US, SKorea detect 2nd failed NKorean missile launch in week
SEOUL, South Korea (AP) — The United States and South Korea said they detected a failed North Korean missile launch Wednesday, the country's second failed test in less than a week.
The U.S. Strategic Command issued a statement late Wednesday saying it presumed the missile was a Musudan intermediate-range ballistic missile. South Korea's Joint Chiefs of Staff said Thursday that the launch was attempted near an airport in North Korea's Pyongan province, where the North on Saturday unsuccessfully tried to launch what U.S. and South Korean military officials assessed as the same type of missile.
Cho June-hyuck, spokesman of South Korea's Foreign Ministry, said the latest launches show North Korea's "fanatical obsession" with nuclear weapons and missile developments.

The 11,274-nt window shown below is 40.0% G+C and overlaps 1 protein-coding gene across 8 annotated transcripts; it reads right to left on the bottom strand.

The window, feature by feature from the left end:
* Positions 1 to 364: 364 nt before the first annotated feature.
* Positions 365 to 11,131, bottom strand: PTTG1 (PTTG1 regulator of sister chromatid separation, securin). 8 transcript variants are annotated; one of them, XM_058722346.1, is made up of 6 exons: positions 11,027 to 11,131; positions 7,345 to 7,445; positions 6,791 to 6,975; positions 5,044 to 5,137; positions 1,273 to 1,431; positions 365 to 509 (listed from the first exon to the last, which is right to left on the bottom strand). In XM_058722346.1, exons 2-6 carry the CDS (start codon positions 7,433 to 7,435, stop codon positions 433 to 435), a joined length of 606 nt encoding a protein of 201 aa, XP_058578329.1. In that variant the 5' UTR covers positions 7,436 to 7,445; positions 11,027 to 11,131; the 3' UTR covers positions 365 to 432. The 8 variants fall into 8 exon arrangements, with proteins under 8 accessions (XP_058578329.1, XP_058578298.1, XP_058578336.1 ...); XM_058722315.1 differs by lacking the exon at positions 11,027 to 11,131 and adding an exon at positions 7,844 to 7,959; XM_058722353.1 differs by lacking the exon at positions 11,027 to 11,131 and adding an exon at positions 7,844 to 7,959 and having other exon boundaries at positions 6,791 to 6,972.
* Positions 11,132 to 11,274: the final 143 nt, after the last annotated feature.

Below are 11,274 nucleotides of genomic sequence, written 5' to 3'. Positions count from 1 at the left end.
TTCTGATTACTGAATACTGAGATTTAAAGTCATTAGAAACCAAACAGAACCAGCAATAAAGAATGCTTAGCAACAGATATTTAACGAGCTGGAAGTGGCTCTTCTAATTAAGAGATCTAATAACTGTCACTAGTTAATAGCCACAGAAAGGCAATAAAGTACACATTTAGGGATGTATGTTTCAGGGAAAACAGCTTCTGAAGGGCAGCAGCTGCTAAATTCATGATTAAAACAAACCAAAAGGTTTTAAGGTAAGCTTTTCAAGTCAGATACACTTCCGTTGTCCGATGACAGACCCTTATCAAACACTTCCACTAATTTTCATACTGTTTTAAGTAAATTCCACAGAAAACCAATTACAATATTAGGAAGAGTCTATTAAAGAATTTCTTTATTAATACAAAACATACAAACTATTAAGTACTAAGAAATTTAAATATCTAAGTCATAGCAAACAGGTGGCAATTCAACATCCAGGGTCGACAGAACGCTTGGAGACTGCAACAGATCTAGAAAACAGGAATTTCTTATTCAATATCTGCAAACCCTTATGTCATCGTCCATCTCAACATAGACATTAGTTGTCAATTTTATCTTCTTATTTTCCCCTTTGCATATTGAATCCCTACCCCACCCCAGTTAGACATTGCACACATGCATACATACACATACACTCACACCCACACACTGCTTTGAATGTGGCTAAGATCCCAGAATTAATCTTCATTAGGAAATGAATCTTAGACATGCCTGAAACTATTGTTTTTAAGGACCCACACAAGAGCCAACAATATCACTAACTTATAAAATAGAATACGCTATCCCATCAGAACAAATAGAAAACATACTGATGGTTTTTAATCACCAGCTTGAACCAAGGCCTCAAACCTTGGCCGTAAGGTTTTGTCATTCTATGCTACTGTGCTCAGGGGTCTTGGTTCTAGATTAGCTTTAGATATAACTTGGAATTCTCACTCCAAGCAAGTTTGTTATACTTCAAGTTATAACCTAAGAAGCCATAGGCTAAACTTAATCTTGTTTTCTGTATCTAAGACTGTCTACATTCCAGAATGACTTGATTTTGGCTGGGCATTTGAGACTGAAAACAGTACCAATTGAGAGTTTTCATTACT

"Such repeated provocations only aggravate North Korea's isolation from the international community and economic hardship and further strengthen the international community's determination toward (adopting) a new resolution of strong sanctions," Cho said.
A Pentagon spokesman, Navy Cmdr. Gary Ross, said the U.S. condemns the attempted missile launch, calling it a provocation. He said the U.S. government intends to raise its concerns at the United Nations.
Musudan missiles have a potential range of about 3,500 kilometers (2,180 miles), which would put U.S. military bases in Guam within their striking distance. North Korea is also pushing to develop a nuclear-armed long-range missile capable of reaching the U.S. mainland, although U.S. and South Korean experts believe it doesn't currently have such a weapon.
North Korea on Wednesday vowed to continue launching satellites as part of its "peaceful" space development plans, although outsiders see the country's space launches as a cover for banned tests of long-range missile technology. Experts say a militarized version of the rocket the North used to put its second satellite into orbit in February would potentially have the range to reach the U.S. mainland.
An anchor from North Korea's state-run Korean Central Television said that the North Korea will launch more satellites to "conquer" space, even if rival South Korea "barks" at the launches like a "mad dog."